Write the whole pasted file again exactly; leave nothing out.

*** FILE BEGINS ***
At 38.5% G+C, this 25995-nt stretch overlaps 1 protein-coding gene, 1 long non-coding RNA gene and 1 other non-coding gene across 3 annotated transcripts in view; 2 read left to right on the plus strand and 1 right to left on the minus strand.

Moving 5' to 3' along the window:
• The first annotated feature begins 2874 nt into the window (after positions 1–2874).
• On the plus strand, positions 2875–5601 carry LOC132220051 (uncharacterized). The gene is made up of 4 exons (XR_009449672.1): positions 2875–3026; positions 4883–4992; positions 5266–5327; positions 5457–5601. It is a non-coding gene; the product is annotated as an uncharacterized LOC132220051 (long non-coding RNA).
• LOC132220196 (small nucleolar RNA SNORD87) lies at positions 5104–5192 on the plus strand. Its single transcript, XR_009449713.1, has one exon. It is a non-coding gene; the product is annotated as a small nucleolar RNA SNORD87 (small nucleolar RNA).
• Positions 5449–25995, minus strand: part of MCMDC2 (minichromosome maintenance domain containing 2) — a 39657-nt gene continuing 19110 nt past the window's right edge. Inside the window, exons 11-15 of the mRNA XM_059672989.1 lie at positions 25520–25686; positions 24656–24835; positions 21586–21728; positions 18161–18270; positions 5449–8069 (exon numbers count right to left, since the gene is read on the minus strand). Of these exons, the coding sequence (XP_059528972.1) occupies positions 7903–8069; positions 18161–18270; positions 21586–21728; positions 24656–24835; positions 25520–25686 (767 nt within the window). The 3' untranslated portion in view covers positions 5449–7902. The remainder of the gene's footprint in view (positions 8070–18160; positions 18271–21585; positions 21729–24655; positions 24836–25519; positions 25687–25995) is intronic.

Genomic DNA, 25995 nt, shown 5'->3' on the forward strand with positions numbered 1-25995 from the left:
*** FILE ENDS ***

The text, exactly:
At 38.5% G+C, this 25995-nt stretch overlaps 1 protein-coding gene, 1 long non-coding RNA gene and 1 other non-coding gene across 3 annotated transcripts in view; 2 read left to right on the plus strand and 1 right to left on the minus strand.

Moving 5' to 3' along the window:
• The first annotated feature begins 2874 nt into the window (after positions 1–2874).
• On the plus strand, positions 2875–5601 carry LOC132220051 (uncharacterized). The gene is made up of 4 exons (XR_009449672.1): positions 2875–3026; positions 4883–4992; positions 5266–5327; positions 5457–5601. It is a non-coding gene; the product is annotated as an uncharacterized LOC132220051 (long non-coding RNA).
• LOC132220196 (small nucleolar RNA SNORD87) lies at positions 5104–5192 on the plus strand. Its single transcript, XR_009449713.1, has one exon. It is a non-coding gene; the product is annotated as a small nucleolar RNA SNORD87 (small nucleolar RNA).
• Positions 5449–25995, minus strand: part of MCMDC2 (minichromosome maintenance domain containing 2) — a 39657-nt gene continuing 19110 nt past the window's right edge. Inside the window, exons 11-15 of the mRNA XM_059672989.1 lie at positions 25520–25686; positions 24656–24835; positions 21586–21728; positions 18161–18270; positions 5449–8069 (exon numbers count right to left, since the gene is read on the minus strand). Of these exons, the coding sequence (XP_059528972.1) occupies positions 7903–8069; positions 18161–18270; positions 21586–21728; positions 24656–24835; positions 25520–25686 (767 nt within the window). The 3' untranslated portion in view covers positions 5449–7902. The remainder of the gene's footprint in view (positions 8070–18160; positions 18271–21585; positions 21729–24655; positions 24836–25519; positions 25687–25995) is intronic.

Genomic DNA, 25995 nt, shown 5'->3' on the forward strand with positions numbered 1-25995 from the left: